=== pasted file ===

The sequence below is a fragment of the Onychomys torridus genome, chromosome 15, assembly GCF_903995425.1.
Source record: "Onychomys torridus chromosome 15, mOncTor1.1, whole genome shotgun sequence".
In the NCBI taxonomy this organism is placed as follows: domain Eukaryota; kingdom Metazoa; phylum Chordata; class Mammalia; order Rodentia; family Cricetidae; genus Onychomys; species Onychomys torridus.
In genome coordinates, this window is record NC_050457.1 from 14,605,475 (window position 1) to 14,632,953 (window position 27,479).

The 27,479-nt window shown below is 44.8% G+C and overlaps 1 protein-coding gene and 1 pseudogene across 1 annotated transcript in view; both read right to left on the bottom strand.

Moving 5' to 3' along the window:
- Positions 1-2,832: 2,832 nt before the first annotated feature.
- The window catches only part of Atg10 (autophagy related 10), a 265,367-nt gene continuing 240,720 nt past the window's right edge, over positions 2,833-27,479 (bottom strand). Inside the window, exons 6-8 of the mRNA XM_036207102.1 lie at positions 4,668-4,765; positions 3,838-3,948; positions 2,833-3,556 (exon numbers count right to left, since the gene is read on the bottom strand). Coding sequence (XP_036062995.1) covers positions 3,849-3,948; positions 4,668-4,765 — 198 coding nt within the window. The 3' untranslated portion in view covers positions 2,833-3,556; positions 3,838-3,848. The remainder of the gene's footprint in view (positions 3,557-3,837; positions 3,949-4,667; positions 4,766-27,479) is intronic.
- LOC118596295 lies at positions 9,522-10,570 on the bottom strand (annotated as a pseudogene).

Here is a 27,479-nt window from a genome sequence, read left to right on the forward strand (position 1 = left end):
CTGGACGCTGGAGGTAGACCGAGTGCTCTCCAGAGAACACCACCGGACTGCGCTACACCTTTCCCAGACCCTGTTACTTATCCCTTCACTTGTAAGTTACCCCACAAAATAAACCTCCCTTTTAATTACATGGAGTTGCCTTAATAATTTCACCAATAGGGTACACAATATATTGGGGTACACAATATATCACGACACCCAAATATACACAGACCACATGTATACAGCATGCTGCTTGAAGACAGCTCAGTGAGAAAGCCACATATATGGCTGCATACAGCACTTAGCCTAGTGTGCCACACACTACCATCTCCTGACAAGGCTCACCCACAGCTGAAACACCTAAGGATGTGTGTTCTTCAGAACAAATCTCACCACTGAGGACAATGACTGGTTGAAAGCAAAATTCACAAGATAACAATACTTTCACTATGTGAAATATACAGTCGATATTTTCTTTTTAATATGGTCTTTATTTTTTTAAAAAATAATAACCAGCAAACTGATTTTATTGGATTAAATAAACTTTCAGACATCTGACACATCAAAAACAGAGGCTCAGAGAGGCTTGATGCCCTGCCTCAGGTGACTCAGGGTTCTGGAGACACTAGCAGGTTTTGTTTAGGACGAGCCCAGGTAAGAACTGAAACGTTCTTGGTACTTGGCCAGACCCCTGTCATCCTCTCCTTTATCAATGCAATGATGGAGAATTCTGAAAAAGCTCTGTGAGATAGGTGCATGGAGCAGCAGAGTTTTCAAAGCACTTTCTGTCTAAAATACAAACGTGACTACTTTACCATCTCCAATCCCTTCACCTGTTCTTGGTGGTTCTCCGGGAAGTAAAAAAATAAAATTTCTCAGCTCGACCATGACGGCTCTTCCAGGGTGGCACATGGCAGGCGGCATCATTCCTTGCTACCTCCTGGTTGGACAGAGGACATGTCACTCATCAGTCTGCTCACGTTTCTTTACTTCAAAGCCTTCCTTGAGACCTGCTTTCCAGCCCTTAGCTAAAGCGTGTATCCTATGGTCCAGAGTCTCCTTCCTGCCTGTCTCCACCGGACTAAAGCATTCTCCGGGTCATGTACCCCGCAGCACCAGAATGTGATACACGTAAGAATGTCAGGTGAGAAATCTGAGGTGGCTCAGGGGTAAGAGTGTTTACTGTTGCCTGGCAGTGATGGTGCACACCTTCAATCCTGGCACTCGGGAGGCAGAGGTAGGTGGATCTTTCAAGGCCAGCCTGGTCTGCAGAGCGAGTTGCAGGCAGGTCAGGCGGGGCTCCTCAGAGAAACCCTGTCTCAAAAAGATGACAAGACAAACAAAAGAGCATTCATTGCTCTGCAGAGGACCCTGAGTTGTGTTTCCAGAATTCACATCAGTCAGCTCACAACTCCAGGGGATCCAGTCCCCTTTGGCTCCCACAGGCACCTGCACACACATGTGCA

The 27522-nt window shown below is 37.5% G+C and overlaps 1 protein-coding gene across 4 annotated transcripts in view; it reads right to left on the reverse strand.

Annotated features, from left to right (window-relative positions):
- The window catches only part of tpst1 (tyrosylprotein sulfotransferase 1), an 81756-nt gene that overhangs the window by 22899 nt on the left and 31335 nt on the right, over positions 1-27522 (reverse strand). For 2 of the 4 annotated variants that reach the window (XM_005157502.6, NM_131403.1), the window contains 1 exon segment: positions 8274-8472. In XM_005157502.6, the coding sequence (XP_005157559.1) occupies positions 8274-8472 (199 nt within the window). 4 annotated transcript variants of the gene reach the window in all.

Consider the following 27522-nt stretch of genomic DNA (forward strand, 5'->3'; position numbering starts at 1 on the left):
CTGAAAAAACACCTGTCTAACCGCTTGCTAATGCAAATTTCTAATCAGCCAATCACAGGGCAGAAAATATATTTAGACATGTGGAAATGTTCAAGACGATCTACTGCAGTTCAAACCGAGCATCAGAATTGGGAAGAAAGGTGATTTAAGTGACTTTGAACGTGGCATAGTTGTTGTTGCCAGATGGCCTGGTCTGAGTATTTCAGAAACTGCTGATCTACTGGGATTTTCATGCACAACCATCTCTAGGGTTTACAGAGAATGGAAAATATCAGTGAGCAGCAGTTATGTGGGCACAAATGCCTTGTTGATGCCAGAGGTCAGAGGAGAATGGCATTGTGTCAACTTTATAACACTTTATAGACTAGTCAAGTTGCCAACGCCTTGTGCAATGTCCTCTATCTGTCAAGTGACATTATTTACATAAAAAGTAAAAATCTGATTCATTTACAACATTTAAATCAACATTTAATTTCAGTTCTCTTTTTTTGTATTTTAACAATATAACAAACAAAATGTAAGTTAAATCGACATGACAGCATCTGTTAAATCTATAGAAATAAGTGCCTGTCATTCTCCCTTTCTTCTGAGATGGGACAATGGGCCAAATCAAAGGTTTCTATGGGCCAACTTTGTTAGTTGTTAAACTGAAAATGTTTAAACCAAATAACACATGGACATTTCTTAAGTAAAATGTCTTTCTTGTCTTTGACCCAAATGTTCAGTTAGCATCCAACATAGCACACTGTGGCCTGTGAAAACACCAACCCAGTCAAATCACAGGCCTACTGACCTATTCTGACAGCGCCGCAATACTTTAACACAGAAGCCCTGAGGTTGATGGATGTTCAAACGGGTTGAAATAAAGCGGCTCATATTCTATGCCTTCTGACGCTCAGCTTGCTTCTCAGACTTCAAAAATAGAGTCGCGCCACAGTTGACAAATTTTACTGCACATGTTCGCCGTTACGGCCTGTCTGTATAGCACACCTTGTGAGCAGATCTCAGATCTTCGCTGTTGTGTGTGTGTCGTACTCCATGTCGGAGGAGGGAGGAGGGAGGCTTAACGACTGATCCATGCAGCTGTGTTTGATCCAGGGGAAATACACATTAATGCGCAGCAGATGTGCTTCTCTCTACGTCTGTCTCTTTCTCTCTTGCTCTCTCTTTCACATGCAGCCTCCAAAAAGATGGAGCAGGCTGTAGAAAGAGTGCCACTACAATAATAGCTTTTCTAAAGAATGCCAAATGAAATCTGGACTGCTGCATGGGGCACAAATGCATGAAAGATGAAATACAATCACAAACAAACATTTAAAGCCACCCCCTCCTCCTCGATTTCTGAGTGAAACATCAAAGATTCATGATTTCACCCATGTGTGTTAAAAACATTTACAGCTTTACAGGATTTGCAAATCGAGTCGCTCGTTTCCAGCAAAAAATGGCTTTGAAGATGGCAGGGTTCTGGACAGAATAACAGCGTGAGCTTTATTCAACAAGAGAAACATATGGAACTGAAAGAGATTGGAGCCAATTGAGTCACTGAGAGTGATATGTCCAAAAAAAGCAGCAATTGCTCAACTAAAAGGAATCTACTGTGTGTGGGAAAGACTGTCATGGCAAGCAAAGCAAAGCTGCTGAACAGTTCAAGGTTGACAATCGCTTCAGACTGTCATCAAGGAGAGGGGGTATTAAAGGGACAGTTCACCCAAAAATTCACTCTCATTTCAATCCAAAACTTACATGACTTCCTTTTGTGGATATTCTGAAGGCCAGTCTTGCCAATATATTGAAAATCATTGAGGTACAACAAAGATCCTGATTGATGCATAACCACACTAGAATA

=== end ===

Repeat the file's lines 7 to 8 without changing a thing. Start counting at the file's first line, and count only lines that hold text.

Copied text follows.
- Positions 1-2,832: 2,832 nt before the first annotated feature.
- The window catches only part of Atg10 (autophagy related 10), a 265,367-nt gene continuing 240,720 nt past the window's right edge, over positions 2,833-27,479 (bottom strand). Inside the window, exons 6-8 of the mRNA XM_036207102.1 lie at positions 4,668-4,765; positions 3,838-3,948; positions 2,833-3,556 (exon numbers count right to left, since the gene is read on the bottom strand). Coding sequence (XP_036062995.1) covers positions 3,849-3,948; positions 4,668-4,765 — 198 coding nt within the window. The 3' untranslated portion in view covers positions 2,833-3,556; positions 3,838-3,848. The remainder of the gene's footprint in view (positions 3,557-3,837; positions 3,949-4,667; positions 4,766-27,479) is intronic.